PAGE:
Christ The King Catholic Primary School, A Voluntary Academy

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About Christ The King Catholic Primary School, A Voluntary Academy

Name Christ The King Catholic Primary School, A Voluntary Academy
Ofsted Inspections
Mrs Anne-Marie Waide
Address Kings Approach, Bramley, Leeds, LS13 2DX
Phone Number 01132579230
Phase Academy
Type Academy sponsor led
Age Range 5-11
Religious Character Roman Catholic
Gender Mixed
Number of Pupils 161
Local Authority Leeds
Highlights from Latest Inspection

What is it like to attend this school?

Pupils are happy at this caring and inclusive school. The atmosphere is calm and cheerful. Pupils behave well in lessons and are enthusiastic about their learning.

Teachers do a good job of helping them learn. Pupils are kind and thoughtful to each other. Different views, cultures and opinions are respected.

Adults act as excellent role models. Pupils speak of how they debate issues such as the big bang theory. However, some pupils lack an understanding of vocabulary such as democracy and respect even though they are clearly promoted every day.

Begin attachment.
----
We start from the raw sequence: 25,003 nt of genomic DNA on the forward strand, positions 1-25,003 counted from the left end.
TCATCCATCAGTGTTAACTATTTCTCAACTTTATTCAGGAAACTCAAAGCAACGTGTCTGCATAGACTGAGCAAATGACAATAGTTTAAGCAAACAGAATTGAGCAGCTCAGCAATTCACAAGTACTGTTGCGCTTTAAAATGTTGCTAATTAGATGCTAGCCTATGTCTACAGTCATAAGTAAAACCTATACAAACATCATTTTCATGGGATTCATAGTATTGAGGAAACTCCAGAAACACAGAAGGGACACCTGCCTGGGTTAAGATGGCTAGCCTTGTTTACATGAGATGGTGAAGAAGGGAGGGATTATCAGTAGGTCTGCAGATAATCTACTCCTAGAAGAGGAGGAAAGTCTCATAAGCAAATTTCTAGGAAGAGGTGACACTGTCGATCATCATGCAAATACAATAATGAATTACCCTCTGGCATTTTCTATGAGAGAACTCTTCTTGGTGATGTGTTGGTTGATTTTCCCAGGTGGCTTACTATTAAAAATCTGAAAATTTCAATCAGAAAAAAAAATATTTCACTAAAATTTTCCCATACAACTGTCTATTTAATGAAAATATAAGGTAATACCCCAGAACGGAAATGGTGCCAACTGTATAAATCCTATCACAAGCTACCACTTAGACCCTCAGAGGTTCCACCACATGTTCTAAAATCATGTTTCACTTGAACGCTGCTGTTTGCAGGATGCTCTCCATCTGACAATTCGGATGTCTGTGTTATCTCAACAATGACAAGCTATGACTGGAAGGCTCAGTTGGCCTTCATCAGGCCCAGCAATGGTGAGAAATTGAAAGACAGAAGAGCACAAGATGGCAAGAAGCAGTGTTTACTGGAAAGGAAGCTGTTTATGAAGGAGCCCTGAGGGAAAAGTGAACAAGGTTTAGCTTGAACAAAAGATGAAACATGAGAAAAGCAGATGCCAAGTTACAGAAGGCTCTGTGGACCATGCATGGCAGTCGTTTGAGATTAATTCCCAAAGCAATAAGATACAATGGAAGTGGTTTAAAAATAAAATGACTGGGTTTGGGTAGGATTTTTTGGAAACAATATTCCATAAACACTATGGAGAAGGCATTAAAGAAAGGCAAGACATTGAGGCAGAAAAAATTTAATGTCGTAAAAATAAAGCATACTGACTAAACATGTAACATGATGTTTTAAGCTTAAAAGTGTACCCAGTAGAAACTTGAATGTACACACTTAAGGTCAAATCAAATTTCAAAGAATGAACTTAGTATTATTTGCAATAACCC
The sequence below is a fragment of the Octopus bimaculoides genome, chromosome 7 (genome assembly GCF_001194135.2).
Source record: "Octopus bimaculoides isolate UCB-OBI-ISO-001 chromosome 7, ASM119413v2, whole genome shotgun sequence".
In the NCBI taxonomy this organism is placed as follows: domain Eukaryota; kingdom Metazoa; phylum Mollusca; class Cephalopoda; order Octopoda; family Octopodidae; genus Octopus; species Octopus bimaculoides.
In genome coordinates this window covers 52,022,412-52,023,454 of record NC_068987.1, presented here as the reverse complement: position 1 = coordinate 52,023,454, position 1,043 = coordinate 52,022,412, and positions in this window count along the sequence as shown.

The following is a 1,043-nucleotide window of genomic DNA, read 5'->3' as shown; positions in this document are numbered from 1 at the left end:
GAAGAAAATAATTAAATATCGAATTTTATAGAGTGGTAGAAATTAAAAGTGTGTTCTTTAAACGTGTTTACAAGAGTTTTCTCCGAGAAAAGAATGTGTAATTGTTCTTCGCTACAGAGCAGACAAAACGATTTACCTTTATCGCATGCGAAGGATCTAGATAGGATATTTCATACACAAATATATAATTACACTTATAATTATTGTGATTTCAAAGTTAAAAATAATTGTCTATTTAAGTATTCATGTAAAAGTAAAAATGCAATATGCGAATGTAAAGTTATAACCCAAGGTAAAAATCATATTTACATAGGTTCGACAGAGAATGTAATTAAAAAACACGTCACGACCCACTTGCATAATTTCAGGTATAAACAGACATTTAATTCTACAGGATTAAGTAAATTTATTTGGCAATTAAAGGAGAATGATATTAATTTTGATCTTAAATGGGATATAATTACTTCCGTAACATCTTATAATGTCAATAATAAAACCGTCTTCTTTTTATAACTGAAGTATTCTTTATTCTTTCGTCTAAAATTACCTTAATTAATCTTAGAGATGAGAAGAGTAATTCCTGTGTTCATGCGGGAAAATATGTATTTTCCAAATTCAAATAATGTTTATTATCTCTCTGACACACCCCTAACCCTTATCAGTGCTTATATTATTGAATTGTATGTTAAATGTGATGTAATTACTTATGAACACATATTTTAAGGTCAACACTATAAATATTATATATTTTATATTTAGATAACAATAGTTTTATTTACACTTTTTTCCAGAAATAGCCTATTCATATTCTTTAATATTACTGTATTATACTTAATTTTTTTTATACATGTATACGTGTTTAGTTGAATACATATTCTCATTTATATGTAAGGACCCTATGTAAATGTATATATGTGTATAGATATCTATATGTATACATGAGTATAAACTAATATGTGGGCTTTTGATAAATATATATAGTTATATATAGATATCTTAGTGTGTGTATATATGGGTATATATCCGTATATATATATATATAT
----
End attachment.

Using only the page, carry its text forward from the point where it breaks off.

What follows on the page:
Some pupils have missed learning and experiences during the pandemic. Staff have planned a curriculum to help pupils... catch up quickly. Pupils know that there are adults they can speak to if they have any worries or concerns.

Adults check and respond to the 'worry box' daily. Pupils feel listened to and cared for. Adults take any behaviour or comments that could cause offence seriously.

Leaders make sure that there are strong links between school and home. Parents say that 'Christ the King Catholic Primary is not just a school; it's a family'.

What does the school do well and what does it need to do better?

There has been significant change in staffing at all levels since the predecessor school was closed.